• Urologic consultation for bladder continence concerns is imperative.

  • Neurogenic bladder secondary to meningomyelocele is primarily treated with clean intermittent catheterization accompanied by use of anticholinergic agents (6)[A].

  • Onabotulinumtoxin A has been shown to be safe and effective treatment for children and adolescents, with neurogenic overactive bladder related to myelomeningocele (6)[A].

  • Orthopedic surgery consultation may be required for correction of extremity and spinal deformities.

INPATIENT CONSIDERATIONS

Latex precautions 

ONGOING CARE

Periodic follow-up, usually every 6 months to assess 
  • Head circumference (infants)

  • Ocular status

  • Developmental status

  • Motor status, including grasp strength in cooperative patients

  • Urologic and orthopedic status

  • Body mass index

  • Blood pressure

  • Bone density screening

FOLLOWUP RECOMMENDATIONS

MONITORING

Regular assessments in spina bifida clinic, with a comprehensive integrated program of care including pediatrics, neurosurgery, orthopedics, and urology 

DIET

Dietary modifications should be made on an individual basis in order to decrease obesity risk and to improve bowel and bladder continence. 

PATIENT TEACHING

  • Genetic counseling early in the course of pregnancy and in reference to subsequent pregnancies

  • Signs and symptoms of shunt malfunction along with cord tethering should be reviewed with caregivers.

  • The importance of careful, clean bowel and bladder care should be emphasized.

  • Patient resources: Spina Bifida Association of America: http://www.spinabifidaassociation.org/

  • National Spina Bifida Patient Registry, established in 2008, provides the framework for a systematic approach to improving the quality of care received at spina bifida clinics nationwide.

PROGNOSIS

  • At all ages, the most common cause of death is renal failure.

  • Death rate of live born infants with meningomyelocele is approximately 10% (4)[B].

  • 14% die within the first 5 years of life, with 73% of those being due to hindbrain herniation.

  • Those who do not require shunting have higher IQ levels.

  • Aggressive integrated care programs with attention to proper urologic management have led to increased long-term survival rates into adulthood and advanced age.

COMPLICATIONS

  • UTI is most common.

  • Scoliosis

  • Neuropathic pain

  • Seizures

  • Pressure ulcers

  • Hypertension

  • Lower extremity fractures may be undiagnosed, or diagnosis may be delayed due to inability to perceive pain in the lower extremities.

REFERENCES

Kahn L, Mbabuike N, Valle-Giler EP et al. Fetal surgery: the ochsner experience with in utero spina bifida repair. Ochsner J.  2014;14(1):112–118.  [View Abstract]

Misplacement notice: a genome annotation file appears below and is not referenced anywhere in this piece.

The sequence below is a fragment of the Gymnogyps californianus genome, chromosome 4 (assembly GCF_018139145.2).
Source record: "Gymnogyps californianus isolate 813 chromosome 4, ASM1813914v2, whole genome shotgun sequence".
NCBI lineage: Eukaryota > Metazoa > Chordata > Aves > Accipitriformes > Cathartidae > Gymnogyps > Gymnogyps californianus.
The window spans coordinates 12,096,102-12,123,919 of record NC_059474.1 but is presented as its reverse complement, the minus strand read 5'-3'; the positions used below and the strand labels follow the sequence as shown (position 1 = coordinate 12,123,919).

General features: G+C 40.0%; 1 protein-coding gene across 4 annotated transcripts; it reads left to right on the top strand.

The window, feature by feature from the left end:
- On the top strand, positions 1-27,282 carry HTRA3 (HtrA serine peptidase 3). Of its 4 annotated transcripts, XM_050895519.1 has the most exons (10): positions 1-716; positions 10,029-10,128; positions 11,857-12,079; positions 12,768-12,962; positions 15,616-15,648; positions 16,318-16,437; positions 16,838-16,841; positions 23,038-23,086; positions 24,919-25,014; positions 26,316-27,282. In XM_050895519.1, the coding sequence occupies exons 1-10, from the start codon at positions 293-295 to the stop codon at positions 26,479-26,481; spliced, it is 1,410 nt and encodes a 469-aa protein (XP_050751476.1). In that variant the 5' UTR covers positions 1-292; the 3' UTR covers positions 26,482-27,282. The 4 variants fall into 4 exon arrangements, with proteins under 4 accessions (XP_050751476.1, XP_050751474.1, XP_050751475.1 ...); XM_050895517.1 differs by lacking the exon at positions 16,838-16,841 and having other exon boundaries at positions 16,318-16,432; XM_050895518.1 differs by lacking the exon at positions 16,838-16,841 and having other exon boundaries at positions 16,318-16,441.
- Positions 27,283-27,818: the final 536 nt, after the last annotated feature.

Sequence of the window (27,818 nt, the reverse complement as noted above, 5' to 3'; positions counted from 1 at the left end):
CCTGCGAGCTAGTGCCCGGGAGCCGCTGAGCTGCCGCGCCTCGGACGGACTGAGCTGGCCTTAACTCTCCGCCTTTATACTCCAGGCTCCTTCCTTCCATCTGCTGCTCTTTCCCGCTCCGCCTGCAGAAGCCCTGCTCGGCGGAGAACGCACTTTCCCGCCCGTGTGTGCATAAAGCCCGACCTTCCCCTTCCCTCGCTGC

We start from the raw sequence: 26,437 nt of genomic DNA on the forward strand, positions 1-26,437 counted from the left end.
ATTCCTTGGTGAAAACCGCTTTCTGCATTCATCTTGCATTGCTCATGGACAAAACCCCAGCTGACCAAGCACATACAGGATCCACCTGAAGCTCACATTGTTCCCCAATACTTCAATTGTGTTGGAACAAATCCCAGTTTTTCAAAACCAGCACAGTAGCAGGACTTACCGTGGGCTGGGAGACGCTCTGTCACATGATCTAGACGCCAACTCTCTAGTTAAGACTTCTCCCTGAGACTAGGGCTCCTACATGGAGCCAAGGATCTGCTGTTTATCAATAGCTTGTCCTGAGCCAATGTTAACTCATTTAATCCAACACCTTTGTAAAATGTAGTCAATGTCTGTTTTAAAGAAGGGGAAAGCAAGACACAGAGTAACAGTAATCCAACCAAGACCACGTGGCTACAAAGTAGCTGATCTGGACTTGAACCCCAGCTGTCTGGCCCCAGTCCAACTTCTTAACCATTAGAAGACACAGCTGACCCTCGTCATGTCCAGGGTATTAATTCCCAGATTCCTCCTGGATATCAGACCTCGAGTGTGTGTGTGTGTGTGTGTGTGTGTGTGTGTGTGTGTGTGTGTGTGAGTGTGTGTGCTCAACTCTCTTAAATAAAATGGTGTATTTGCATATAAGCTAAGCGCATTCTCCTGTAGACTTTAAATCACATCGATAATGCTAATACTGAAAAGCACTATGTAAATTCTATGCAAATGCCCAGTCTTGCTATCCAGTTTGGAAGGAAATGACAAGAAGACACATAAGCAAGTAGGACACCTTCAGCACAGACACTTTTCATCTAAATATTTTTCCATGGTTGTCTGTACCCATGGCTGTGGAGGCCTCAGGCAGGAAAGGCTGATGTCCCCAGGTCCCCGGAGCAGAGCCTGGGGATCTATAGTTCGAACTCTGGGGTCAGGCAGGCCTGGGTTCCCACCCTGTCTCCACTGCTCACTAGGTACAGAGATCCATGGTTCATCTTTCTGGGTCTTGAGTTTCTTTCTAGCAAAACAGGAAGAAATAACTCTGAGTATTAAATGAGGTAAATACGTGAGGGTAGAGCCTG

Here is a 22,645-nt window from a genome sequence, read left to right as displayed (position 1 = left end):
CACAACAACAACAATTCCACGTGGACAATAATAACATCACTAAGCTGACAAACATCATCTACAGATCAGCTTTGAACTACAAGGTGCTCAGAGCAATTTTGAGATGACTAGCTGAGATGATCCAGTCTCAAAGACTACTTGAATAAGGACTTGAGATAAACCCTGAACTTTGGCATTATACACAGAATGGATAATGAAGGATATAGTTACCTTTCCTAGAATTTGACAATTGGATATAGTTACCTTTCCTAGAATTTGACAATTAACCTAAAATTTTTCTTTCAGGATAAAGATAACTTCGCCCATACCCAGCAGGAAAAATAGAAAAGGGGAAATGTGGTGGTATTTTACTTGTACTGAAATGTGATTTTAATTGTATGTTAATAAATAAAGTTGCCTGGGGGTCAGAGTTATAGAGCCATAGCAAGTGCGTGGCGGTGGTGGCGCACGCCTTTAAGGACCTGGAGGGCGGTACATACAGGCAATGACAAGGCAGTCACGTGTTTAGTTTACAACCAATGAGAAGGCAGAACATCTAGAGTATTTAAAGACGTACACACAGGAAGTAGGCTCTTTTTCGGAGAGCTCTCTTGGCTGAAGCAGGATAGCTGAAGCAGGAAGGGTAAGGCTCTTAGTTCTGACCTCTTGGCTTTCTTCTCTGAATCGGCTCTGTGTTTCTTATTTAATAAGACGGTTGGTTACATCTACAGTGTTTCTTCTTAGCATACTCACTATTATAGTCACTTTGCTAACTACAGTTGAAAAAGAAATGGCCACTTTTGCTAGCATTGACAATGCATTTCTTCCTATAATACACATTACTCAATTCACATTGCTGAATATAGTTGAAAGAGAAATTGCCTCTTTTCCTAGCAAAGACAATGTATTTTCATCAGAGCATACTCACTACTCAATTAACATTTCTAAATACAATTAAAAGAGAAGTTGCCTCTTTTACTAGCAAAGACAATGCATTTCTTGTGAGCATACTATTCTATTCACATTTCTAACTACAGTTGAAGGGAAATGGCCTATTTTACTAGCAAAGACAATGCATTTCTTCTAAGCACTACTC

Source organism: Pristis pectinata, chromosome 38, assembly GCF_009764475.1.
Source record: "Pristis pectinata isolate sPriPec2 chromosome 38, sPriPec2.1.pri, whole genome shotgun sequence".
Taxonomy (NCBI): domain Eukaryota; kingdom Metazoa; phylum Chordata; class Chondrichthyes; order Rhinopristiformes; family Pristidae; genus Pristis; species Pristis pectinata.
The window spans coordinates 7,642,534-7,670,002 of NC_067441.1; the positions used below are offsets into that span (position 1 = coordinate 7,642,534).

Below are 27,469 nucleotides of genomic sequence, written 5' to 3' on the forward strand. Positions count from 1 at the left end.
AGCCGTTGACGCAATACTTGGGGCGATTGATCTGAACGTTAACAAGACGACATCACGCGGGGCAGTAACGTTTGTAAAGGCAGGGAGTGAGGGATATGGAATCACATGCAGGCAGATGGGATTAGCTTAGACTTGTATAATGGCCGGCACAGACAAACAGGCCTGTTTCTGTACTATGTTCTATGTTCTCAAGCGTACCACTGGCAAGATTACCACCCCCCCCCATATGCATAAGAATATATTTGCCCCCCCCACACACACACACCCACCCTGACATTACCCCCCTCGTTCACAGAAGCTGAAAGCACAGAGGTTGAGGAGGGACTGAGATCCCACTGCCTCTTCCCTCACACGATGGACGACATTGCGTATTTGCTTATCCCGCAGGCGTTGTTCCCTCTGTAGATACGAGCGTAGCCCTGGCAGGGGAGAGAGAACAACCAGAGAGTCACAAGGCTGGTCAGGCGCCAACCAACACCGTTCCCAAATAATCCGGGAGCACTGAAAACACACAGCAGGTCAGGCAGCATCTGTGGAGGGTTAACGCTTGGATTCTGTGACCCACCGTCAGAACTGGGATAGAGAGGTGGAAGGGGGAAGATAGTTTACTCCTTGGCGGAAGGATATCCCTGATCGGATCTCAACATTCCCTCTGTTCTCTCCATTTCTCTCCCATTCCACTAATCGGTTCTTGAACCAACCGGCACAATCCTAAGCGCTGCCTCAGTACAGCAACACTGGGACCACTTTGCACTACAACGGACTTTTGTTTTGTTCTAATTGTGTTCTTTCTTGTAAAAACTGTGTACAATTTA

Meuli M, Moehrlen U. Fetal surgery for myelomeningocele is effective: a critical look at the whys. Pediatr Surg Int.  2014;30(7):689–697.  [View Abstract]
Jiang J, Zhang Y, Wei L et al. Association between MTHFD1 G1958A polymorphism and neural tube defects susceptibility: a meta-analysis. PLoS One.  2014;9(6):e101169.  [View Abstract]
Adzick NS, Thom EA, Spong CY et al. A randomized trial of prenatal versus postnatal repair of myelomeningocele. N Engl J Med.  2011;364(11):993–1004.  [View Abstract]
Verbeek RJ, Heep A, Maurits NM et al. Fetal endoscopic myelomeningocele closure preserves segmental neurological function. Dev Med Child Neurol.  2012;54(1):15–22.  [View Abstract]
Marte A. Onabotulinumtoxin A for treating overactive/poor compliant bladders in children and adolescents with neurogenic bladder secondary to myelomeningocele. Toxins.  2012;5(1):16–24.  [View Abstract]

ADDITIONAL READING

  • Ganesh D, Sagayaraj BM, Barua RK et al. Arnold Chiari malformation with spina bifida: a lost opportunity of folic acid supplementation. J Clin Diagn Res.  2014;8(12):OD01–OD03.  [View Abstract]

  • Müslüman AM, Karşidağ S, Sucu DÖ et al. Clinical outcomes of myelomeningocele defect closure over 10 years. J Clin Neurosci.  2012;19(7):984–990.  [View Abstract]

  • Okurowska-Zawada B, Kułak W, Otapowicz D et al. Quality of life in children and adolescents with cerebral palsy and myelomeningocele. Pediatr Neurol.  2011;45(3):163–168.  [View Abstract]

  • Roach JW, Short BF, Saltzman HM. Adult consequences of spina bifida: a cohort study. Clin Orthop Relat Res.  2011;469(5):1246–1252.  [View Abstract]

  • Werhagen L, Gabrielsson H, Westgren N et al. Medical complication in adults with spina bifida. Clin Neurol Neurosurg.  2013;115(8):1226–1229.  [View Abstract]

CODES

ICD10

  • Q05.9 Spina bifida, unspecified

  • Q05.4 Unspecified spina bifida with hydrocephalus

  • Q07.03 Arnold-Chiari syndrome with spina bifida and hydrocephalus

  • Q05.6 Thoracic spina bifida without hydrocephalus

  • Q05.0 Cervical spina bifida with hydrocephalus

  • Q05.1 Thoracic spina bifida with hydrocephalus

  • Q05.2 Lumbar spina bifida with hydrocephalus

  • Q05.3 Sacral spina bifida with hydrocephalus

  • Q05.5 Cervical spina bifida without hydrocephalus

  • Q05.8 Sacral spina bifida without hydrocephalus

  • Q05.7 Lumbar spina bifida without hydrocephalus

ICD9

  • 741.90 Spina bifida without mention of hydrocephalus, unspecified region

  • 741.00 Spina bifida with hydrocephalus, unspecified region

  • 741.91 Spina bifida without mention of hydrocephalus, cervical region

  • 741.92 Spina bifida without mention of hydrocephalus, dorsal (thoracic) region

  • 741.93 Spina bifida without mention of hydrocephalus, lumbar region

  • 741.02 Spina bifida with hydrocephalus, dorsal (thoracic) region

  • 741.01 Spina bifida with hydrocephalus, cervical region

SNOMED

  • 414667000 meningomyelocele (disorder)

  • 40130009 Spina bifida without hydrocephalus

  • 4061000119104 Myelomeningocele without hydrocephalus (disorder)

  • 373587001 Chiari malformation type II

  • 17761000119109 High lumbar myelomeningocele (disorder)

  • 32232003 Spina bifida of cervical region (disorder)

  • 53318002 Spina bifida with hydrocephalus

  • 444860006 Meningomyelocele of lumbosacral spine (disorder)

  • 17771000119103 Low lumbar myelomeningocele (disorder)

PEARLS

  • Maternal folic acid and vitamin B12 supplementation prior to conception and through 1st trimester reduces risk significantly.

  • Referral to a comprehensive integrated team of specialists provides optimal care.

  • Antenatal option of fetal endoscopic surgery should be addressed.

  • At all ages, renal failure is the most common cause of death. Hence, careful monitoring of bladder continence measures along with renal function is imperative.

  • Advances in care have led to longevity (i.e., children with spina bifida grow into adults with spina bifida), thus necessitating attention to concerns such as driving, sexual function, and so forth.

  • Latex allergy is prominent.